Hayden V. White was a pivotal figure in the history of the UC system. He waged legal battles against the Los Angeles Police Department and steered the history of consciousness (HisCon) program at UC Santa Cruz in its formative days. He devoted his life to research and philosophy, but above all, he lived to engage and support students by challenging the status quo.
Patrick King and Christian Alvarado, two HisCon doctoral candidates, curated “Archival Research as Penance: The Papers and Library of Hayden V. White” in the Special Collections & Archives Reading Room at McHenry Library, dedicating the exhibit to White’s original papers and archives.
Upon entering the quiet area, visitors are greeted by an array of glass display cases — filled with work from White’s former students, articles written about White, his floppy disks and personal notes, among other rare pieces.
White was not just a humanities scholar, but also a foundational character in humanities programs at every university he taught at, including UCSC.
As chair of the HisCon program in the 1980s and ‘90s, White brought a diverse set of teachers and faculty, creating an interdisciplinary department. He emphasized making space for students to express unorthodox thoughts and various perspectives toward social and political issues.
“He brought people like Donna Haraway, who was one of the major feminist theorists of the late ‘70s and early ‘80s,” King said. “He brought people like James Clifford, who rethought the foundations of anthropology and anthropological thought, and people like Angela Davis.”
White’s support of radical thought didn’t stop with hiring professors of different backgrounds. He also encouraged his students to express themselves creatively and to think outside the box, earning him letters of appreciation, which also occupy the display cases.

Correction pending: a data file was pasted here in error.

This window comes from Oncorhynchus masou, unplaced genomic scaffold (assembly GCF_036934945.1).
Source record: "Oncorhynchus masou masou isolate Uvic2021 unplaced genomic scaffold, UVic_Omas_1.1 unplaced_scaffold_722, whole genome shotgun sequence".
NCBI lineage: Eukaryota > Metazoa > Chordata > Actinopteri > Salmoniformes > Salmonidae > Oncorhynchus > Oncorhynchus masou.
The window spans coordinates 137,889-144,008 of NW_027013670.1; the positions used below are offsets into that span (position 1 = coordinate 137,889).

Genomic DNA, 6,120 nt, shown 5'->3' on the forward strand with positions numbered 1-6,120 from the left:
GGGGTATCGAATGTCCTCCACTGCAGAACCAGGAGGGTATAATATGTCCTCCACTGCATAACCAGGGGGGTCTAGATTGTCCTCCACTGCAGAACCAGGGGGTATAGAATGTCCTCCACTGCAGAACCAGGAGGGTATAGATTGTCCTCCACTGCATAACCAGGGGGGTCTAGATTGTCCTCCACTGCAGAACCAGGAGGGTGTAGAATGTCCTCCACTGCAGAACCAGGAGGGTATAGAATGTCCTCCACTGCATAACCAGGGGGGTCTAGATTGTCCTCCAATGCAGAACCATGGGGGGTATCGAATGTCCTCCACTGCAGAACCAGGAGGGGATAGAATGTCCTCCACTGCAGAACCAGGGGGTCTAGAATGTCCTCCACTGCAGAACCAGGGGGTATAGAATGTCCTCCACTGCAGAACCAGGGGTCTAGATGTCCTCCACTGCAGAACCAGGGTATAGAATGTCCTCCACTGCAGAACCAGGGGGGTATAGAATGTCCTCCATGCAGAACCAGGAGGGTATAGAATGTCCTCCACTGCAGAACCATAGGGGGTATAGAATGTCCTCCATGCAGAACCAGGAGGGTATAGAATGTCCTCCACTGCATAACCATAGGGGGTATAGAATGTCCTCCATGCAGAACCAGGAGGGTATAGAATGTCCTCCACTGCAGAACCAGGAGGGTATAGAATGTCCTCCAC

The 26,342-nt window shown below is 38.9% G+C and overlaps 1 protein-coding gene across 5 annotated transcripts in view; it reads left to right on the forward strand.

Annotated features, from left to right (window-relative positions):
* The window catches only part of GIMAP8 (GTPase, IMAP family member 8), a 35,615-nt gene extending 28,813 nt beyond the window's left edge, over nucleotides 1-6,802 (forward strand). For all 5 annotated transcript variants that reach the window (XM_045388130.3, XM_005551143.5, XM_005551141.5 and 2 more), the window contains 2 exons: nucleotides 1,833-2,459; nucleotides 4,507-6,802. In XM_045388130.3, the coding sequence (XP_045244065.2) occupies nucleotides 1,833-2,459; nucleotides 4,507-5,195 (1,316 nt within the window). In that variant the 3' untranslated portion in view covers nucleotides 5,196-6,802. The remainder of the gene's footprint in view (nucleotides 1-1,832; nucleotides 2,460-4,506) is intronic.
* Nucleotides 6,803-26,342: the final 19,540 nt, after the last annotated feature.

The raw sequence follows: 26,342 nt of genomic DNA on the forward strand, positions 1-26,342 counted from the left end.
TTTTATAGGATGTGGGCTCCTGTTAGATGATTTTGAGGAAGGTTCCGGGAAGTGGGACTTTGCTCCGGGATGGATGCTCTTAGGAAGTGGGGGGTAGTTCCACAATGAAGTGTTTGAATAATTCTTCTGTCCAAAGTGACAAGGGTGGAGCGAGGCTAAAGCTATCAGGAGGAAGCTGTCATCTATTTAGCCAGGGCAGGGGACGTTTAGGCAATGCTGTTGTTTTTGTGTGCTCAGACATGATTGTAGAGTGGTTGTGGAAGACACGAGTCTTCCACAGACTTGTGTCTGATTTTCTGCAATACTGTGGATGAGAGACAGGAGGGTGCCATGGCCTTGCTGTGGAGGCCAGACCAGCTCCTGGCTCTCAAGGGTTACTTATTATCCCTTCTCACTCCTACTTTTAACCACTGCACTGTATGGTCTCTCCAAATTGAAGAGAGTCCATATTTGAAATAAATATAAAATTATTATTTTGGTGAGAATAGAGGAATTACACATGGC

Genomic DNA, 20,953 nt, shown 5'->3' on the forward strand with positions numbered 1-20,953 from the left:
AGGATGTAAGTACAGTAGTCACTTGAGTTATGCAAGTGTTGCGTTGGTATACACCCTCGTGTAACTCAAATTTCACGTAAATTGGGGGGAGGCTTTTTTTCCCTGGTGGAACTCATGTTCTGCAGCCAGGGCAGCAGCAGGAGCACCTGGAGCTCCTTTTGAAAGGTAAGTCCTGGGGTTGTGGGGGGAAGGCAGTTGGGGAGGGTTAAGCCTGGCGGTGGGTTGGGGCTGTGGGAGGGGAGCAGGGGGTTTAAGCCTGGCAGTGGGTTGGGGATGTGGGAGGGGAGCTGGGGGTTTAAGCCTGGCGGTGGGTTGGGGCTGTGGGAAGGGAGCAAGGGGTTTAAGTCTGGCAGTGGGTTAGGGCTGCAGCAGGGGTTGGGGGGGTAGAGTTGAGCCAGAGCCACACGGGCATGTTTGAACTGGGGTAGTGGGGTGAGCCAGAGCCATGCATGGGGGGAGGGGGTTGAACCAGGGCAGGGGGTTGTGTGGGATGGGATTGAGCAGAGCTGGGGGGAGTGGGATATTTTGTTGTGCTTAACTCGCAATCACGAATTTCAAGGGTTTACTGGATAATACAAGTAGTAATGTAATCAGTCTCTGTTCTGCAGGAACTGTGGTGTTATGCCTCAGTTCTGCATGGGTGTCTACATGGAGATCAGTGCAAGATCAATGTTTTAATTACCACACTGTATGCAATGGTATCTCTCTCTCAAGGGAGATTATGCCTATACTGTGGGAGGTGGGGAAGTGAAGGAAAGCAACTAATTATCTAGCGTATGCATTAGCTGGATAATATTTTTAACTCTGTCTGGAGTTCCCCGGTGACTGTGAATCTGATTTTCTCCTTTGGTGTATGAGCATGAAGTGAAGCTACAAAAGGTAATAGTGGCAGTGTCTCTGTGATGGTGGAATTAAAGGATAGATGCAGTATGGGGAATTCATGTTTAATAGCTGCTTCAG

Alix Norton, archivist for the Center for Archival Research and Training, worked closely with Alvarado and King for this project. In particular, Norton helped decide which pieces would be best received by the public.
“My favorite items, though, have to be the audiocassette recordings of some of his ‘Introduction to History of Consciousness’ courses from the 1980s,” Norton said in an email. “He had such a commanding voice and a love for teaching that is immediately apparent when you listen to the tapes, and I’ve enjoyed learning a bit more about HistCon from White himself.”
Aside from his impact on UCSC, a large part of White’s legacy centers around his activism against the LAPD during the 1970s.
“During his time as a professor at UCLA, the LAPD was essentially infiltrating college campuses in order to surveil and collect information of students and professors deemed radical or threatening to the state,” Alvarado said in an email. “Hayden White became the face of the legal battle against the LAPD, ultimately leading to the state of California ruling that the surveillance actions undertaken by the police was unconstitutional.”
In winning the California Supreme Court case White v. Davis, White helped secure police surveillance restrictions on college campuses.
Newspaper articles, court records and original letters from those affected can be found in the display cases, which happen to be both Alvarado’s and King’s favorite parts of the exhibit.
“The White exhibit is a bit more tucked away within our reading room. It’s a much more intimate experience for visitors to come in and view the materials on display,” Norton said in an email. “This exhibit is also a great way to see what an archival collection actually looks like!”
A detailed description of each item on display can be found at tinyurl.com/white-archive.
“Archival Research as Penance: The Papers and Library of Hayden V. White” will be on display until March 20.